Eleanor De, about 10 months ago
The criminal justice system is riddled with problems and complexities, many of which are high contentious and require nuanced analysis. However, the need to tackle reoffending rates is one of the unifying concerns of our time. Re-offending costs our economy. People out of work costs our economy. And limited labour market costs our economy- and potentially your business.
Whilst the reasons people commit crime are varied and complex, the routes out of crime are rather more measurable and quantifiable. As we have explored throughout our blog, there are many schemes through which prisoners are able to develop a range of industry skills, from coding to carpentry to coffee roasting, all of which increase their employability upon release. Unfortunately, in the UK this is rarely accounted for in hiring processes and ex-offenders remain, for the most part, an untapped pool of skill and talent.
Through showcasing the fantastic work of various organisations and businesses on our blog, we aim to demonstrate evidence of best practice. We hope that this will inspire other businesses to reconsider the place of ex-offenders within their own companies, providing an economic argument with human stories.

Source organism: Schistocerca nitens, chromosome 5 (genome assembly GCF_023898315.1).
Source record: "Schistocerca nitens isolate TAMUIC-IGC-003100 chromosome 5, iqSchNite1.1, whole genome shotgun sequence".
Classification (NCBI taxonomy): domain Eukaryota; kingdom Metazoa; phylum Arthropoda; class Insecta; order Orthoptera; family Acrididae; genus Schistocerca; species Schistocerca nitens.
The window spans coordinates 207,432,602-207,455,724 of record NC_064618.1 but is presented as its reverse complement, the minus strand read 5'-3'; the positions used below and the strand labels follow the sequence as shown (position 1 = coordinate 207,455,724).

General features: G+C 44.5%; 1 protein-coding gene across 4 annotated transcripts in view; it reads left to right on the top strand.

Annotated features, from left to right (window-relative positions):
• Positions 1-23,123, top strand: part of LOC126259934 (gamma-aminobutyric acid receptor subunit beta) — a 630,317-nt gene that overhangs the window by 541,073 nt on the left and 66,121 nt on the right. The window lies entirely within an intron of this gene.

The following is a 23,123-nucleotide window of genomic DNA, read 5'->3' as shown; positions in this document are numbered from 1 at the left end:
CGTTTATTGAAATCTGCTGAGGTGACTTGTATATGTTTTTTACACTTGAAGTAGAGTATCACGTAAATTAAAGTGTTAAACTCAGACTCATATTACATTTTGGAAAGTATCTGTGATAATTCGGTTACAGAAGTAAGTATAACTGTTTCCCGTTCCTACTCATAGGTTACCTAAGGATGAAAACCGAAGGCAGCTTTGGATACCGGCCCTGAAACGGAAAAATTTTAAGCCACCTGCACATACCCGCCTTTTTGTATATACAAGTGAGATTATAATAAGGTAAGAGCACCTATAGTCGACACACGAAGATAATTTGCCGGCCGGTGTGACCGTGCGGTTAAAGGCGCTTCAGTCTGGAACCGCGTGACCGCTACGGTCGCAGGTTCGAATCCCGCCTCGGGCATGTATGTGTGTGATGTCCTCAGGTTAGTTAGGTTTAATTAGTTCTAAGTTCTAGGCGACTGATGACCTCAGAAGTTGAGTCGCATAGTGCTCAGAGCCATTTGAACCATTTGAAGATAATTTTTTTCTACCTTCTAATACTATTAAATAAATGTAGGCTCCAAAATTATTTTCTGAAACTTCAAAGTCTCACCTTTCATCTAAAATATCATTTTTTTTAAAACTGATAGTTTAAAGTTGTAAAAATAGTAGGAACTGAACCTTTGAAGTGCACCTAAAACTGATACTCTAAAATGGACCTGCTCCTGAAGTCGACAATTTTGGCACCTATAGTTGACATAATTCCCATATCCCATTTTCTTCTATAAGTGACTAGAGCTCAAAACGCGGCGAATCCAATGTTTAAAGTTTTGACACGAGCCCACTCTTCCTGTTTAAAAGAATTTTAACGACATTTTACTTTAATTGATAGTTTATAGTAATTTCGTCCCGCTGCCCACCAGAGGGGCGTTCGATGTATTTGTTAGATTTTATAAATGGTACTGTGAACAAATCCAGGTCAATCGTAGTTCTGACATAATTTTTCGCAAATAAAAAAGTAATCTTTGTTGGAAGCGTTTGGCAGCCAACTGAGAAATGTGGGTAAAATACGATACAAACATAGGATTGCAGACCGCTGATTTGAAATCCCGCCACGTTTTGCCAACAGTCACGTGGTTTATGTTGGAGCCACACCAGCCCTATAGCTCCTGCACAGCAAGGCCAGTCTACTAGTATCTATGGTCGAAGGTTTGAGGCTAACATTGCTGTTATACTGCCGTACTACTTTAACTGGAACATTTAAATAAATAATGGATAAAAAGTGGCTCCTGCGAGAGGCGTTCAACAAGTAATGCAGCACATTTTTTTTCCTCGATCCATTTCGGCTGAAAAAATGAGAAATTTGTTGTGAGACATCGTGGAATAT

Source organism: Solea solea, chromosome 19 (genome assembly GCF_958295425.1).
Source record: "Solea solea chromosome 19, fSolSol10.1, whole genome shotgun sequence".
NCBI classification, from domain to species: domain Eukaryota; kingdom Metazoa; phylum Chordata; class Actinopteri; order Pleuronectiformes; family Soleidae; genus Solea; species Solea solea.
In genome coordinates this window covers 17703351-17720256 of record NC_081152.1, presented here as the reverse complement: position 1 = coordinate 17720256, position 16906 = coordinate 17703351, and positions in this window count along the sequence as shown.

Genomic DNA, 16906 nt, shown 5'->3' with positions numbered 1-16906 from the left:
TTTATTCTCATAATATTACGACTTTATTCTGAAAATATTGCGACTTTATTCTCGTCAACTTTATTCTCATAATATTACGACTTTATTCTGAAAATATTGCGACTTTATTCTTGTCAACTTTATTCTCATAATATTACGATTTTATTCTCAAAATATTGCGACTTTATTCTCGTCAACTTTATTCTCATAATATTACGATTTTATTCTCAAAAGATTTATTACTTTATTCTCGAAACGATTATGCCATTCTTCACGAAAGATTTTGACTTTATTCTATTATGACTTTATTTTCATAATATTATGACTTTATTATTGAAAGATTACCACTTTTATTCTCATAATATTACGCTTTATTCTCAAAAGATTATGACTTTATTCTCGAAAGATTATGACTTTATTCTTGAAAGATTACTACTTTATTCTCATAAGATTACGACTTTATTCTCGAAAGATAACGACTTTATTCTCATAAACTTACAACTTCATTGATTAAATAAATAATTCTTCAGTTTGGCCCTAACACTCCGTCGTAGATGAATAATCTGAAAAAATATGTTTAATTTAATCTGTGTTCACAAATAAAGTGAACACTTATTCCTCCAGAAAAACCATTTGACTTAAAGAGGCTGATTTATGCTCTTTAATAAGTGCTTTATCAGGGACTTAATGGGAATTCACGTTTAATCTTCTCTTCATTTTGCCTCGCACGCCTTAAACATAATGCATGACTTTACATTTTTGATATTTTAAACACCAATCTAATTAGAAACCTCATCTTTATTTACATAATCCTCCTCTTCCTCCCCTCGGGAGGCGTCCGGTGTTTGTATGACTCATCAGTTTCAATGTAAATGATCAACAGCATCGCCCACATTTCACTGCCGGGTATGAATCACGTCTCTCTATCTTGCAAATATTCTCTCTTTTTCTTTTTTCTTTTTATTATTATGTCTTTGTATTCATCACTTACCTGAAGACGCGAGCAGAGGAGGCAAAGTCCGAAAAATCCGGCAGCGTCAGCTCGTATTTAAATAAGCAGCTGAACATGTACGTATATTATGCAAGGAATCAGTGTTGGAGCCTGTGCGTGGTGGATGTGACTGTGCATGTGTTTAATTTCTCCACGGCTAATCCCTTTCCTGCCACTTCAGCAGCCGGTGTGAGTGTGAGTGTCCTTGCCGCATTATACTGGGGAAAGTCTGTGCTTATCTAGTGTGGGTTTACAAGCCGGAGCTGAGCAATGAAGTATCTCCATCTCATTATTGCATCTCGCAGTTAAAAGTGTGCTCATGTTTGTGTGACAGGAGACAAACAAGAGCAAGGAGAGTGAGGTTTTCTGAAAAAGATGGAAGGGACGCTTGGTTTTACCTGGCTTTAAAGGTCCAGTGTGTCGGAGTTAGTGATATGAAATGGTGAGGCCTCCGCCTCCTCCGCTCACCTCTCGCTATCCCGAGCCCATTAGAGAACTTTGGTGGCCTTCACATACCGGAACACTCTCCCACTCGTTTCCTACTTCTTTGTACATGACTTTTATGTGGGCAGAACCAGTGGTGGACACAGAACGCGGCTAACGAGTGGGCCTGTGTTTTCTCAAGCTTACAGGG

Comparative penal policy is a growing body of research which analyses the differences and similarities between different jurisdictions. This series will be drawing on international efforts to treat ex-offenders with greater humanity and reduce reoffending rates. We recognise that best practice is not limited to our own borders and other countries have much to offer by way of inspiration.
We have selected examples which are particularly adaptable to the UK. The difficulty with comparative penal policy is that many jurisdictions have societies which function in very different ways to our own. It is not easy, therefore to simply transplant best practice. Scandinavia, for instance, is often heralded as possessing the most progressive and effective criminal justice system. However, it is important to appreciate that this kind of exceptionalism can blind us to the problems of such a system. Moreover, a social democracy like Norway, which has been ethnically homogenous for centuries, functions in a very different way to somewhere like the UK or USA. It is with this in mind that we have chosen our case studies. The examples from Thailand and Turkey also demonstrate that appreciating the value and potential of people with convictions and implementing practical ways to addressing reoffending is not the sole preserve of Western states.
There are many ways in which prisoners can be supported in prison and through the gate; from fairer legislation which prevents discrimination in New York and Turkey, to in-prison training schemes to develop employable skills such craftwork in Australia, to post-release employment initiatives like the social entrepreneurship scheme in Sweden. Just like the domestic examples, these case studies can be used to help UK businesses understand the importance of supporting people with convictions and how giving them opportunities to make changes has huge benefits employers and society at large, whilst also providing the means for a happier and more fulfilling life for individuals.